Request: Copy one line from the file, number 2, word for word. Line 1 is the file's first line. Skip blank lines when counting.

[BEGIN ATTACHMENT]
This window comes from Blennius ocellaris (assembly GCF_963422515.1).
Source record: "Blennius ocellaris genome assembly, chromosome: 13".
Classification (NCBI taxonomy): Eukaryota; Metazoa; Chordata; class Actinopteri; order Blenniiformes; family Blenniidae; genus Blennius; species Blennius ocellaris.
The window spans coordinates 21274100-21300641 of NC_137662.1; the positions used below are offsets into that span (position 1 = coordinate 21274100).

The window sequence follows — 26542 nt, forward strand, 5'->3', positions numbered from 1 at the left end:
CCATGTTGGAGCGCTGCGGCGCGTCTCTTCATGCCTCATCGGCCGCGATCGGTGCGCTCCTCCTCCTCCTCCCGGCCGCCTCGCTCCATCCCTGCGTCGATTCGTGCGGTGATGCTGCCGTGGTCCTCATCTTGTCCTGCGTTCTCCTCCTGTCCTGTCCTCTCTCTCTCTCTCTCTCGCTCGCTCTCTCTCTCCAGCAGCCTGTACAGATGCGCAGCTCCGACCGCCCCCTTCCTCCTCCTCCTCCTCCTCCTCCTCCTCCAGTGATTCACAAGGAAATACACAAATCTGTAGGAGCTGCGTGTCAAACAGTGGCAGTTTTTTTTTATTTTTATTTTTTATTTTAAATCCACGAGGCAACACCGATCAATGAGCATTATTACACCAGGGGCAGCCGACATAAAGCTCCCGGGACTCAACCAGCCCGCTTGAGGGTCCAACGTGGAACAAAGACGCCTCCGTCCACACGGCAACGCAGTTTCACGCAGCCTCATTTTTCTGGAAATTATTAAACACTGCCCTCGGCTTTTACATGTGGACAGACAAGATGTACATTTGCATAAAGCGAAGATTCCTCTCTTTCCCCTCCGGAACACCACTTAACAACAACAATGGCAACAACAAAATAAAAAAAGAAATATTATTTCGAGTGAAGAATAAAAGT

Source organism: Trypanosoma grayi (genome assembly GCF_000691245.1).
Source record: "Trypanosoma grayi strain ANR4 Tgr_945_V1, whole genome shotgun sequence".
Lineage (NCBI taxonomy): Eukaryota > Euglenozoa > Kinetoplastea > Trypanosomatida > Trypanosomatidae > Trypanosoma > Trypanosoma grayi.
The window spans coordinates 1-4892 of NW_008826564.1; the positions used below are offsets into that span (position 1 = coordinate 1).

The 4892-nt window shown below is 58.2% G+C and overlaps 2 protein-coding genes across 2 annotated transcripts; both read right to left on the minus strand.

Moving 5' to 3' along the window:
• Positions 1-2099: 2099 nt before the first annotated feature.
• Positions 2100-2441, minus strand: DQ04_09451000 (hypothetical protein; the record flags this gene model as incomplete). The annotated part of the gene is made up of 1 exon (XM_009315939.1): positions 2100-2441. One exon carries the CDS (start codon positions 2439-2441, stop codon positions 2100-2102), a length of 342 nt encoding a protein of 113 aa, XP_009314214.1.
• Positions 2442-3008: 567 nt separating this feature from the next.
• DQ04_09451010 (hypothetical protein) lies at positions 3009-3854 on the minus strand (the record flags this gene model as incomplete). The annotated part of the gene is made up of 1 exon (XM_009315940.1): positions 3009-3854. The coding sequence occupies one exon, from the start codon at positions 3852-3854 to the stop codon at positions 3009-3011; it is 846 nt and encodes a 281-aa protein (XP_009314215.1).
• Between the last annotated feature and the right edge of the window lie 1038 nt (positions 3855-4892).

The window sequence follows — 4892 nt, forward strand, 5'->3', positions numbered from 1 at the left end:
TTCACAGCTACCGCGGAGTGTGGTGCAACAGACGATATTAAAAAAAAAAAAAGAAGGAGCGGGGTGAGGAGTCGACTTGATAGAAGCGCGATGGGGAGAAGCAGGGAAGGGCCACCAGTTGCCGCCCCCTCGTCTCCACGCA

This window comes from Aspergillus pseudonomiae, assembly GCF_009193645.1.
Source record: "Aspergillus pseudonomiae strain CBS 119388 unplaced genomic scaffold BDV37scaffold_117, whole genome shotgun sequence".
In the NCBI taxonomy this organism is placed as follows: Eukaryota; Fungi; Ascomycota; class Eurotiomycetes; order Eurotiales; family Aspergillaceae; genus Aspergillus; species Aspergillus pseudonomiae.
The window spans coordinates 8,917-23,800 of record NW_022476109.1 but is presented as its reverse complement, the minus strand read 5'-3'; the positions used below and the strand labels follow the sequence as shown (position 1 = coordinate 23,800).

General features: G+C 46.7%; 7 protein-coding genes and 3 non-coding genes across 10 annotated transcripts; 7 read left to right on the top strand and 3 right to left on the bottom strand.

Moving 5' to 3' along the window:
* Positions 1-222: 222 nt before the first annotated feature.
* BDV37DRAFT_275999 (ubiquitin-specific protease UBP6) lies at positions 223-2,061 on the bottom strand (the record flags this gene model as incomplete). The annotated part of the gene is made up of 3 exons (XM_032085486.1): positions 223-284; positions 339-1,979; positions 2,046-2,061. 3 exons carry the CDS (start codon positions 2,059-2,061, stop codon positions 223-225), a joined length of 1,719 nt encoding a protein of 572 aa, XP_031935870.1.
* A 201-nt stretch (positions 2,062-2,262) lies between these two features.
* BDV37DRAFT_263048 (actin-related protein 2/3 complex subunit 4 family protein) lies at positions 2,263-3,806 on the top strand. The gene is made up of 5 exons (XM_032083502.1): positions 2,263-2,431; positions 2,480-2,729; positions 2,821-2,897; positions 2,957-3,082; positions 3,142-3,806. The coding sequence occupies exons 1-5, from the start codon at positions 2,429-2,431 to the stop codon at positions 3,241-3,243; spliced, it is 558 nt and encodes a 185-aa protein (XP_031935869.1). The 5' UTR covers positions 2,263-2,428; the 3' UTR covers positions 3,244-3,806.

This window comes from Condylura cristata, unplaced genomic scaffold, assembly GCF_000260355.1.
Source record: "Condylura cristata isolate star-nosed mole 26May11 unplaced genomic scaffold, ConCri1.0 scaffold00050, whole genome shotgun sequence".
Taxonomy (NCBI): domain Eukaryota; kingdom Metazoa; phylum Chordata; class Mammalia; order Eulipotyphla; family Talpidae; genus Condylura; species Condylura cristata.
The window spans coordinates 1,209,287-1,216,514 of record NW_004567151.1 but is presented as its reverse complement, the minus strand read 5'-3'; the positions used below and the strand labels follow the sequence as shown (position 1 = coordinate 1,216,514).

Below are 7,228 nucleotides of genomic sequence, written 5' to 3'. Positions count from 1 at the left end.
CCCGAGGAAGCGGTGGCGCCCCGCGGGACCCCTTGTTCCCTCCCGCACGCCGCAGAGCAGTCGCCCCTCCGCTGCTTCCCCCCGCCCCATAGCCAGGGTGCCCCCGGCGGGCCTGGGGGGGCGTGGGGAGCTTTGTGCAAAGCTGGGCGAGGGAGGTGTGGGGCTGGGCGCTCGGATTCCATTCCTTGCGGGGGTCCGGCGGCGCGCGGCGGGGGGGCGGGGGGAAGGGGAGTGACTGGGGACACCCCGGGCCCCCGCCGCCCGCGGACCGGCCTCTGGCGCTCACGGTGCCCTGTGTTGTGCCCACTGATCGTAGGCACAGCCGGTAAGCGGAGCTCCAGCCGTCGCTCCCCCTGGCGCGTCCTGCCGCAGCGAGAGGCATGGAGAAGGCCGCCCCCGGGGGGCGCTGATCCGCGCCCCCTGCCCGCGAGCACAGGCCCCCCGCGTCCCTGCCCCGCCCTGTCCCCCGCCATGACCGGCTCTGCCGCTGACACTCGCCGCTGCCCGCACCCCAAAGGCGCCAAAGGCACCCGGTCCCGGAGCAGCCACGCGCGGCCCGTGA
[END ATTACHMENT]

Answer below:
Source record: "Blennius ocellaris genome assembly, chromosome: 13".